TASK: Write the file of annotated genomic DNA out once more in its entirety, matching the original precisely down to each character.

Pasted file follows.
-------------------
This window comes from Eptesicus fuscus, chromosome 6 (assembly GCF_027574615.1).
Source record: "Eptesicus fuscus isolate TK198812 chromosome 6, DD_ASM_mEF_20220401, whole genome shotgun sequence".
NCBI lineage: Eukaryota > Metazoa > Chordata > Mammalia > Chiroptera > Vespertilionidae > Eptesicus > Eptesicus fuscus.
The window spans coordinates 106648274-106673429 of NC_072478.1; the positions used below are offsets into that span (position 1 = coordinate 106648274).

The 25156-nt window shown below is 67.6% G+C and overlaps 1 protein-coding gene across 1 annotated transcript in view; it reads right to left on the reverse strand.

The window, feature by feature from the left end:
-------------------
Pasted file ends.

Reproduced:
This window comes from Eptesicus fuscus, chromosome 6 (assembly GCF_027574615.1).
Source record: "Eptesicus fuscus isolate TK198812 chromosome 6, DD_ASM_mEF_20220401, whole genome shotgun sequence".
NCBI lineage: Eukaryota > Metazoa > Chordata > Mammalia > Chiroptera > Vespertilionidae > Eptesicus > Eptesicus fuscus.
The window spans coordinates 106648274-106673429 of NC_072478.1; the positions used below are offsets into that span (position 1 = coordinate 106648274).

The 25156-nt window shown below is 67.6% G+C and overlaps 1 protein-coding gene across 1 annotated transcript in view; it reads right to left on the reverse strand.

The window, feature by feature from the left end: